By Edward Lee
8:00 AM EST, December 29, 2012
If the Ravens wish to leave Cincinnati with their 11th win of the season and a hope of leapfrogging the New England Patriots for the No. 3 seed in the AFC playoffs, they need to find a way to neutralize Bengals defensive tackle Geno Atkins.
In just his third year in the NFL, the 6-foot, 300-pound defensive tackle leads all interior linemen in sacks with 13, which ranks fifth in the league behind the likes of Houston Texans defensive end J.J. Watt (20½ sacks), San Francisco 49ers outside linebacker Aldon Smith (19½) and Denver Broncos outside linebacker Von Miller (17½) – three contemporaries usually mentioned in the conversation for NFL Defensive Player of the Year.
How do the Ravens intend on containing Atkins?
“That’s difficult to do, obviously,” offensive coordinator Jim Caldwell said during his weekly conference Thursday. “Pro Bowler, extraordinary quickness, great power and strength. He’s very difficult – where he lines up – to double-team him consistently. They move him around just enough in there to give you different looks, but the guy is maybe one of the most powerful interior linemen that you’ll ever see. Obviously, it’s tough to get sacks from the interior, and when you get the number of sacks that he’s had from his position, you know he’s something special. Obviously, you better pay attention to him and know where he is, and you better try to do a few things to kind of help control him, because he can disrupt the entire ballgame.”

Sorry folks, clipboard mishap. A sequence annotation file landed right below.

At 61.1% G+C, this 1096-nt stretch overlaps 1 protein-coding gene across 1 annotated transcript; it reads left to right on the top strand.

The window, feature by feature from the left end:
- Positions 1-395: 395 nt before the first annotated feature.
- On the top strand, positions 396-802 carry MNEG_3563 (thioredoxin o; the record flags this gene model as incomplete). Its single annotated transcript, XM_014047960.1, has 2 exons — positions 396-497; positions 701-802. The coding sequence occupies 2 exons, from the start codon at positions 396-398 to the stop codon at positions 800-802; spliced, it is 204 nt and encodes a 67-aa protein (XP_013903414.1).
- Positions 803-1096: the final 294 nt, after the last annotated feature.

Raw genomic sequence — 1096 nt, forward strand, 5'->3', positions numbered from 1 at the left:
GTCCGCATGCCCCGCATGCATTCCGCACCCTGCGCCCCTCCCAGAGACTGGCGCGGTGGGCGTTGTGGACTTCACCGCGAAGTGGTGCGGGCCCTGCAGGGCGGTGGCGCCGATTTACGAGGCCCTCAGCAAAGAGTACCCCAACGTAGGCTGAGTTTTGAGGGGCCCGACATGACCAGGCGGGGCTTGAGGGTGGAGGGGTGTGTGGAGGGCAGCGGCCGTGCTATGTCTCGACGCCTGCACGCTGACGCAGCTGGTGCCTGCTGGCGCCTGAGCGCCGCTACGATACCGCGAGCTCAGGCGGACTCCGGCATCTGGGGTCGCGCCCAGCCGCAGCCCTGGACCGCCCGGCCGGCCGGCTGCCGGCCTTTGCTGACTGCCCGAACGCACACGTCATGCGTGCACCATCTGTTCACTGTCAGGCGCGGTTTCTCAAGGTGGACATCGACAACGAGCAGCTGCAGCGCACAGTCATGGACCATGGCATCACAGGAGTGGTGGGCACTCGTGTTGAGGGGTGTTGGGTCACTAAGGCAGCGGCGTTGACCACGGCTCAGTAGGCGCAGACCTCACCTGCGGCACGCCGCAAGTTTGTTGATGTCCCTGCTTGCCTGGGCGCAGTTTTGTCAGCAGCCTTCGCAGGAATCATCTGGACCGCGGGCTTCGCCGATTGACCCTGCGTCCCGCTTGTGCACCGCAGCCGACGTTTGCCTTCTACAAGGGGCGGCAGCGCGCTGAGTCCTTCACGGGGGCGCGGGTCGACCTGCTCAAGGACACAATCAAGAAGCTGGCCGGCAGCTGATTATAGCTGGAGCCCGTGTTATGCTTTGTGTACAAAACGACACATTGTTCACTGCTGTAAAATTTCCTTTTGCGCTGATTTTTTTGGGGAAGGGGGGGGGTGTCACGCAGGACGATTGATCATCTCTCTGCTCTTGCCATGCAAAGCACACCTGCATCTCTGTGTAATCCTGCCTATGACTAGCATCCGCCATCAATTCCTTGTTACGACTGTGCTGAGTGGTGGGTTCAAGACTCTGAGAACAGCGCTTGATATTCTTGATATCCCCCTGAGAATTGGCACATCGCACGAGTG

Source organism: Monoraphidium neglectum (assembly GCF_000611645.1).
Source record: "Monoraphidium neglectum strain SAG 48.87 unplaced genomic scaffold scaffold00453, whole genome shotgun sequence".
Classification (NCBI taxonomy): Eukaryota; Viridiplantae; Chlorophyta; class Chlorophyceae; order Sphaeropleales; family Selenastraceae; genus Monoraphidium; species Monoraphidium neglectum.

So what are the Ravens’ options? The first thought is to have two offensive linemen double team him. The Philadelphia Eagles employed that strategy frequently on Dec. 13, and Atkins finished without a single sack or tackle. But Atkins insisted that while the Eagles’ plan may have worked, it allowed some of his teammates to generate a pass rush and force four takeaways.
Another idea is to line up fullback Vonta Leach or tight end Ed Dickson on the same side as Atkins and have one of those guys help. But because Atkins usually lines up between the guards, that could mean that the blocker could get in the way of either quarterback Joe Flacco or running back Ray Rice.
NFL Network analyst Jamie Dukes, a former Atlanta Falcons center, thinks shifting the offensive line’s schemes to attack Atkins may be the best option.
“The way I would handle that is, I would slide to him,” Dukes said. “I would have sliding protections going to where he is. A slide will allow the offensive linemen to be stronger because he’s only got one area to protect and that means he can be stouter at the point of attack. That is how I would address him.”
Other plans could entail asking Flacco to utilize three- and five-step drops to counter Atkins’ quickness or having Flacco roll out of the pocket and away from the pressure. If you believe Caldwell, every idea could be used Sunday because the Bengals will try to counter whatever method the Ravens employ.
“You have to do a number of different things to him,” Caldwell said. “You cannot just go in there and do exactly the same thing all the time. He’s been around the block. That defensive staff is extraordinary. It’s not your typical staff. [Defensive coordinator Mike] Zimmer does a fine, fine job of adjusting. He’s one of the best in the business. They have something to attack everything you do, and they do the same thing with protecting their good players as well.”
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